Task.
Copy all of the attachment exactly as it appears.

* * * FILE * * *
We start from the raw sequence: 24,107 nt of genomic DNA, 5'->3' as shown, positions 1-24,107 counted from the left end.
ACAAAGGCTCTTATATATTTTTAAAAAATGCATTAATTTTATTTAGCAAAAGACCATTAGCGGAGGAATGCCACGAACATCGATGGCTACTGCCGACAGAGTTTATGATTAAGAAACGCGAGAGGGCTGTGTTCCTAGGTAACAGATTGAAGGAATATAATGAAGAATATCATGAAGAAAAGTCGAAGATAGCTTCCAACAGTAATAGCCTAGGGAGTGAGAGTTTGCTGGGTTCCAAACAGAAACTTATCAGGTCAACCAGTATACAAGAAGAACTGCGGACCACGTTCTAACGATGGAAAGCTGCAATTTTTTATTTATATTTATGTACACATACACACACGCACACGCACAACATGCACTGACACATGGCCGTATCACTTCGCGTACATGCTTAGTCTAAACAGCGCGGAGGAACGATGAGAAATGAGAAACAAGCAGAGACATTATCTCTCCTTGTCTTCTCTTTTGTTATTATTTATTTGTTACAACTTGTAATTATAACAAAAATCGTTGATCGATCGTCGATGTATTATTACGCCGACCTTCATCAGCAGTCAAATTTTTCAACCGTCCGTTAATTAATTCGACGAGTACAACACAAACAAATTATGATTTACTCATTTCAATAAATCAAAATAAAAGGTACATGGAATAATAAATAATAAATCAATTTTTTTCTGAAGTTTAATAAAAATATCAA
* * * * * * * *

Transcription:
We start from the raw sequence: 24,107 nt of genomic DNA, 5'->3' as shown, positions 1-24,107 counted from the left end.
ACAAAGGCTCTTATATATTTTTAAAAAATGCATTAATTTTATTTAGCAAAAGACCATTAGCGGAGGAATGCCACGAACATCGATGGCTACTGCCGACAGAGTTTATGATTAAGAAACGCGAGAGGGCTGTGTTCCTAGGTAACAGATTGAAGGAATATAATGAAGAATATCATGAAGAAAAGTCGAAGATAGCTTCCAACAGTAATAGCCTAGGGAGTGAGAGTTTGCTGGGTTCCAAACAGAAACTTATCAGGTCAACCAGTATACAAGAAGAACTGCGGACCACGTTCTAACGATGGAAAGCTGCAATTTTTTATTTATATTTATGTACACATACACACACGCACACGCACAACATGCACTGACACATGGCCGTATCACTTCGCGTACATGCTTAGTCTAAACAGCGCGGAGGAACGATGAGAAATGAGAAACAAGCAGAGACATTATCTCTCCTTGTCTTCTCTTTTGTTATTATTTATTTGTTACAACTTGTAATTATAACAAAAATCGTTGATCGATCGTCGATGTATTATTACGCCGACCTTCATCAGCAGTCAAATTTTTCAACCGTCCGTTAATTAATTCGACGAGTACAACACAAACAAATTATGATTTACTCATTTCAATAAATCAAAATAAAAGGTACATGGAATAATAAATAATAAATCAATTTTTTTCTGAAGTTTAATAAAAATATCAA